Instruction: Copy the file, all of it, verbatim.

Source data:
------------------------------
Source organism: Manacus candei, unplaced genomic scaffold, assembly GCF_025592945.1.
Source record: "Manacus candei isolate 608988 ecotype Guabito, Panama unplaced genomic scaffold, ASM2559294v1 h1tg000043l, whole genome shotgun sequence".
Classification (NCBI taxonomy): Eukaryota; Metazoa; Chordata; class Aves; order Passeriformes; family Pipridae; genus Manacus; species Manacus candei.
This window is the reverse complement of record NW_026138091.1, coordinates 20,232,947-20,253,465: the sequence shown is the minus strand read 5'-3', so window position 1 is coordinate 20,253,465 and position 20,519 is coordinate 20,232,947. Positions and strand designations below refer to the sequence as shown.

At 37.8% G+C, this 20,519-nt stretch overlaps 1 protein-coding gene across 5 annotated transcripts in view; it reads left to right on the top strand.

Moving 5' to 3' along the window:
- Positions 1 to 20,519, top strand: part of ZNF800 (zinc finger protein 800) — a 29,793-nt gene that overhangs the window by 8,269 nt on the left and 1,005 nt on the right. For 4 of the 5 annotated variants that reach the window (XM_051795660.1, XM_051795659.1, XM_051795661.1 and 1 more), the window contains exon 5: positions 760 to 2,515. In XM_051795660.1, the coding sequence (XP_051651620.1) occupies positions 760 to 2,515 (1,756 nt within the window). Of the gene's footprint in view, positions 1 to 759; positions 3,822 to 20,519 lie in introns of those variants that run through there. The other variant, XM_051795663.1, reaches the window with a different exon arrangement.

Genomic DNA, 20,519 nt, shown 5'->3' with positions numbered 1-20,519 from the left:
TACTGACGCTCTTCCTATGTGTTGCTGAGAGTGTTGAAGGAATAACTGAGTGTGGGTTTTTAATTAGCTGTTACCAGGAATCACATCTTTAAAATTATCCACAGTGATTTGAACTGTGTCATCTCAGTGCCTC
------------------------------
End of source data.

Source organism: Manacus candei, unplaced genomic scaffold, assembly GCF_025592945.1.
Source record: "Manacus candei isolate 608988 ecotype Guabito, Panama unplaced genomic scaffold, ASM2559294v1 h1tg000043l, whole genome shotgun sequence".
Classification (NCBI taxonomy): Eukaryota; Metazoa; Chordata; class Aves; order Passeriformes; family Pipridae; genus Manacus; species Manacus candei.
This window is the reverse complement of record NW_026138091.1, coordinates 20,232,947-20,253,465: the sequence shown is the minus strand read 5'-3', so window position 1 is coordinate 20,253,465 and position 20,519 is coordinate 20,232,947. Positions and strand designations below refer to the sequence as shown.

At 37.8% G+C, this 20,519-nt stretch overlaps 1 protein-coding gene across 5 annotated transcripts in view; it reads left to right on the top strand.

Moving 5' to 3' along the window:
- Positions 1 to 20,519, top strand: part of ZNF800 (zinc finger protein 800) — a 29,793-nt gene that overhangs the window by 8,269 nt on the left and 1,005 nt on the right. For 4 of the 5 annotated variants that reach the window (XM_051795660.1, XM_051795659.1, XM_051795661.1 and 1 more), the window contains exon 5: positions 760 to 2,515. In XM_051795660.1, the coding sequence (XP_051651620.1) occupies positions 760 to 2,515 (1,756 nt within the window). Of the gene's footprint in view, positions 1 to 759; positions 3,822 to 20,519 lie in introns of those variants that run through there. The other variant, XM_051795663.1, reaches the window with a different exon arrangement.

Genomic DNA, 20,519 nt, shown 5'->3' with positions numbered 1-20,519 from the left:
TACTGACGCTCTTCCTATGTGTTGCTGAGAGTGTTGAAGGAATAACTGAGTGTGGGTTTTTAATTAGCTGTTACCAGGAATCACATCTTTAAAATTATCCACAGTGATTTGAACTGTGTCATCTCAGTGCCTC